The assistant principal saw an enthusiasm gap. Bubacz and his friends weren't motivated by school. They also weren't particularly excited about the vocational programs on offer, including construction and hospitality. But he had a hunch that trucking might be different.
Williamsport sits along two major interstates, just minutes away from West Virginia and Pennsylvania. A trucker friend had told Parry of the tremendous demand for drivers.
"From his viewpoint, there was going to be fifty-some thousand jobs just in this area alone in the next five to 10 years," says Parry.
So he ran the idea of a trucking class past Bubacz.
"Yeah, I want to drive a truck!" was the teenager's emphatic response. He's now one of three students enrolled in the inaugural class.
Teenagers are not yet driving interstate routes
The Department of Transportation's Safe Driver Apprenticeship Pilot Program was approved by Congress in 2021 as part of the bipartisan infrastructure law. The program seeks to enroll several thousand apprentices over three years.
So far, it's off to a slow start.
To date, half a dozen trucking companies have been approved for the program.
Those companies must first enroll experienced drivers who will supervise the apprentices, before they can bring on the apprentice drivers themselves.
At DOT Foods, one of the participating companies, transportation director Dave Hess says he has no qualms about putting 18-to-20-year-olds on interstate routes provided they demonstrate they're capable.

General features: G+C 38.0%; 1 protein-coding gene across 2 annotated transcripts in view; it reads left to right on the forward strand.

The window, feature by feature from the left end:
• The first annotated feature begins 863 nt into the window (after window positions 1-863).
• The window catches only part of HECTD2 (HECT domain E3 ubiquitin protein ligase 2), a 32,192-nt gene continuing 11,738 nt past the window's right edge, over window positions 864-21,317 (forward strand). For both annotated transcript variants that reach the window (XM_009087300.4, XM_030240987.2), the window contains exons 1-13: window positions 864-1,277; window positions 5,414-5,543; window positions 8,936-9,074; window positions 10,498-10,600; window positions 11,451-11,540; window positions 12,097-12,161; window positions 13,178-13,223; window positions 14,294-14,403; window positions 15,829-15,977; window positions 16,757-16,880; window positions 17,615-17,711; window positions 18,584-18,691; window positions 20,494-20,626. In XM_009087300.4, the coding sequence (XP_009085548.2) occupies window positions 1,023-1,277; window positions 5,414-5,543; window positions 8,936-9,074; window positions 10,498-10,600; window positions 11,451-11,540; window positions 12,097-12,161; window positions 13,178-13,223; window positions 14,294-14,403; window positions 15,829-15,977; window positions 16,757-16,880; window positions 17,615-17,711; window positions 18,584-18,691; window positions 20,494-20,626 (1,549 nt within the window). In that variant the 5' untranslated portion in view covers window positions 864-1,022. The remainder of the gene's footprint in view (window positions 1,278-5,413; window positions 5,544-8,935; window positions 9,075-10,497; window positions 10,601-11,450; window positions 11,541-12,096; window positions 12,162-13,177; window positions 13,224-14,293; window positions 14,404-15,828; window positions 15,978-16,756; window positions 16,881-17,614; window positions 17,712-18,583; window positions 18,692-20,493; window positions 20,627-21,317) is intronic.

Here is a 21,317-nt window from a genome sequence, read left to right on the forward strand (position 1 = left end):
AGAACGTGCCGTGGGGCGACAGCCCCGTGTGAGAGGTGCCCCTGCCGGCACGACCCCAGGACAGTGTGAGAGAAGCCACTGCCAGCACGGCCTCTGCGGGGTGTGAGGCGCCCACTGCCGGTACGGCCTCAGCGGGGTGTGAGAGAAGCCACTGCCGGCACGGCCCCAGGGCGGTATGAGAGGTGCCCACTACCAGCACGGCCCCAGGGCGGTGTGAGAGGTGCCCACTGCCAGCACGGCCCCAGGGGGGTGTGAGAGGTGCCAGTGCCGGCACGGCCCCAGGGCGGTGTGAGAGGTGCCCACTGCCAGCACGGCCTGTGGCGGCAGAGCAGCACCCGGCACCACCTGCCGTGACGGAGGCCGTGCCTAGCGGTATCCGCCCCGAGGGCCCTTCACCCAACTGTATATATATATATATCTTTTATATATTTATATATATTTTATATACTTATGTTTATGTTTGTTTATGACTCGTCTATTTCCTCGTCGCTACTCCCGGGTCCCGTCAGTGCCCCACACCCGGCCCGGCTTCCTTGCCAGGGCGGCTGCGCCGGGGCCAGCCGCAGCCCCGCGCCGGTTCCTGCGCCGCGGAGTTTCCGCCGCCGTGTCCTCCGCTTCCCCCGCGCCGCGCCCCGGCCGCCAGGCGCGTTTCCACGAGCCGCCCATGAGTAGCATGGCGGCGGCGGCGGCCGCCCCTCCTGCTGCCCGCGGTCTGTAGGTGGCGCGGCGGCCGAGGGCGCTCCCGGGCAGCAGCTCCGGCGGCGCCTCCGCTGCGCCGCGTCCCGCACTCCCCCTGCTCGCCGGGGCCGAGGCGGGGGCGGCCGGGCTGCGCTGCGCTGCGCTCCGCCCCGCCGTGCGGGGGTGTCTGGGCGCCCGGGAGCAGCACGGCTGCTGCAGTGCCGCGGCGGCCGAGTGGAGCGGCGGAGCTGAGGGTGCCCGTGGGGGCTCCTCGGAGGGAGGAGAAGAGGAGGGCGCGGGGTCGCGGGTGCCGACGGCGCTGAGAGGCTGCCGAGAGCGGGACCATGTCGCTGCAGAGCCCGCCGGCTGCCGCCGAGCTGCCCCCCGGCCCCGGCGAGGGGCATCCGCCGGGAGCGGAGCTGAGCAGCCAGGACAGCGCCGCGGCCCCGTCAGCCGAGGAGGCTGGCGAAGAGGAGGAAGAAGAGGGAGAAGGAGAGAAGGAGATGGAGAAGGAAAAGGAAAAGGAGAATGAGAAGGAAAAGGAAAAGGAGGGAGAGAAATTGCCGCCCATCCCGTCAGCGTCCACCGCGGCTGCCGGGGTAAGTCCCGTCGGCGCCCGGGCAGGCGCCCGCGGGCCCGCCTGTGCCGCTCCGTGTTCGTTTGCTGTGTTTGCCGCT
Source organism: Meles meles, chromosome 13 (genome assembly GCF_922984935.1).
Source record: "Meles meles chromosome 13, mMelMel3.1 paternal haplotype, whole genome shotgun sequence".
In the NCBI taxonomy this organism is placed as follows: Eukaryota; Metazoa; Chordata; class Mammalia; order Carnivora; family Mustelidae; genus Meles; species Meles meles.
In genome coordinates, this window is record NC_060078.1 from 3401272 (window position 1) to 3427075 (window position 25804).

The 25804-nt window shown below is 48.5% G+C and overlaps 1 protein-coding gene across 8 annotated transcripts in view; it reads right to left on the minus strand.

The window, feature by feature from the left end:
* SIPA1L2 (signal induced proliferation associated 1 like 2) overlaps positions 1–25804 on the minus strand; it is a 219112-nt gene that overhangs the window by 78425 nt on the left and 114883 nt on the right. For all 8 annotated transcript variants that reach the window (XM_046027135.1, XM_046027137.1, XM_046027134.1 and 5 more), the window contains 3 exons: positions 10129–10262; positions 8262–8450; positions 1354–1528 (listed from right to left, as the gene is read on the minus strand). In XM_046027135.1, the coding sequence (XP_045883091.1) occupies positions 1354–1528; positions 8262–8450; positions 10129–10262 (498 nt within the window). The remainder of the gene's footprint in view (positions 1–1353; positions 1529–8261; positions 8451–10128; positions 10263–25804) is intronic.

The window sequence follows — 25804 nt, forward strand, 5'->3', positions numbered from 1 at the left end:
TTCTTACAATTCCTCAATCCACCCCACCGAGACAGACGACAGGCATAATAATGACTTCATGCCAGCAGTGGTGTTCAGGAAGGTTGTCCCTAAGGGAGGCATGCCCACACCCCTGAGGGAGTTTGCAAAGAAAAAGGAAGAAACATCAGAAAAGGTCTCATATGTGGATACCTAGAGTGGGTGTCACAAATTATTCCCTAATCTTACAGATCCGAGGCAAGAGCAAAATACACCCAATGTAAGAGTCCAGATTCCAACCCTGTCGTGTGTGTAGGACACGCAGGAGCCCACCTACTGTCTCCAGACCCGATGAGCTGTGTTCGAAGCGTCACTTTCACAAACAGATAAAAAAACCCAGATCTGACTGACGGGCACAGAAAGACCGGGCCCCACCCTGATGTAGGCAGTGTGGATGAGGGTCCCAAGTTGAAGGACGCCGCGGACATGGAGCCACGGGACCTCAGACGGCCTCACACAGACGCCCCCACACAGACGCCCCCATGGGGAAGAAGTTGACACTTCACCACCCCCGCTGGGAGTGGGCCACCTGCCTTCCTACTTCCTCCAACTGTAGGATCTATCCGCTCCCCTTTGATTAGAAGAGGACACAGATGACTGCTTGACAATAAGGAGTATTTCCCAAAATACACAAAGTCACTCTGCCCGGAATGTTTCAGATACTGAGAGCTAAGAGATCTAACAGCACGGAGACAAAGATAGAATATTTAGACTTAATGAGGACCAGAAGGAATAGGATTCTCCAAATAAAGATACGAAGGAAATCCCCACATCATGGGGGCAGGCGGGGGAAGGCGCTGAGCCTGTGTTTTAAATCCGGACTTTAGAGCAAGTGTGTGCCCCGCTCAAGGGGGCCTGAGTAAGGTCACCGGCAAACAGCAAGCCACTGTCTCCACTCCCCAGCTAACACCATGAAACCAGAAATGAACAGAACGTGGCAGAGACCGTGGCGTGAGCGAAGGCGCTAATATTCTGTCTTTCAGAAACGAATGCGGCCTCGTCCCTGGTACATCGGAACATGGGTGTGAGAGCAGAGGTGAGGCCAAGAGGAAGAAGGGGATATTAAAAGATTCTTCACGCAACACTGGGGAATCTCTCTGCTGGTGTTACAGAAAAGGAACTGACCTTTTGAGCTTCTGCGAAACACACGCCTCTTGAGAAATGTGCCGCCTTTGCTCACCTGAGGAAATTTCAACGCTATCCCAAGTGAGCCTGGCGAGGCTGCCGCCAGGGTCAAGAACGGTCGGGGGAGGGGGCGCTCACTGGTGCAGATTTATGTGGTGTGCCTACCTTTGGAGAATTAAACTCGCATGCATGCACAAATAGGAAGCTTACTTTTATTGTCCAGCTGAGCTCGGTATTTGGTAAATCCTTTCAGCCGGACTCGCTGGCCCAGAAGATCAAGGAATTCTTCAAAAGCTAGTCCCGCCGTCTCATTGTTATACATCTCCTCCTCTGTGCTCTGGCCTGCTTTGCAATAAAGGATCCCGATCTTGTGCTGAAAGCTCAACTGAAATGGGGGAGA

"We're not going to put anybody on the road who can't handle the equipment and be safe," says Hess. "You got immature 45-year-old people. So it's really on the person, their skills, their understanding of the [Department of Transportation] laws."
When the apprenticeship program was first proposed, safety advocates. including the National Transportation Safety Board were quick to raise red flags. Teenage drivers can be easily distracted. They have higher crash rates. Research has found young drivers are more likely to underestimate dangers.
The perils of the road is a topic of frequent discussion at Williamsport High.
"It's very dangerous going downhill sometimes," says Hewitt. "Your 80,000 pound vehicle — that could kill anybody."
Bubacz, who learned to drive a tractor as a young kid, is nervous about other drivers.
"You can be the best driver there is, but there's always some bad driver that could mess something up," he says.
A younger workforce may be well-suited for the industry
There are some upsides to having younger people behind the wheel.
Recent high school graduates typically have fewer family responsibilities. Their bodies have yet to endure the wear-and-tear of working life.
They could bring fresh energy to an aging workforce.
While Bubacz thinks he'll opt for day trucking, Hewitt imagines a life for himself on the road.
"You can sleep wherever inside of your truck, as long as you're at a truck stop, or somewhere on the side of the road — whatever you want to look at at night," he says.
Their classmate Peter Vilas Novas sees trucking as a way to see the country.
"Just traveling and getting to see places while doing your job and making money," he says.
High on his list — California.
Copyright 2022 NPR. To see more, visit https://www.npr.org.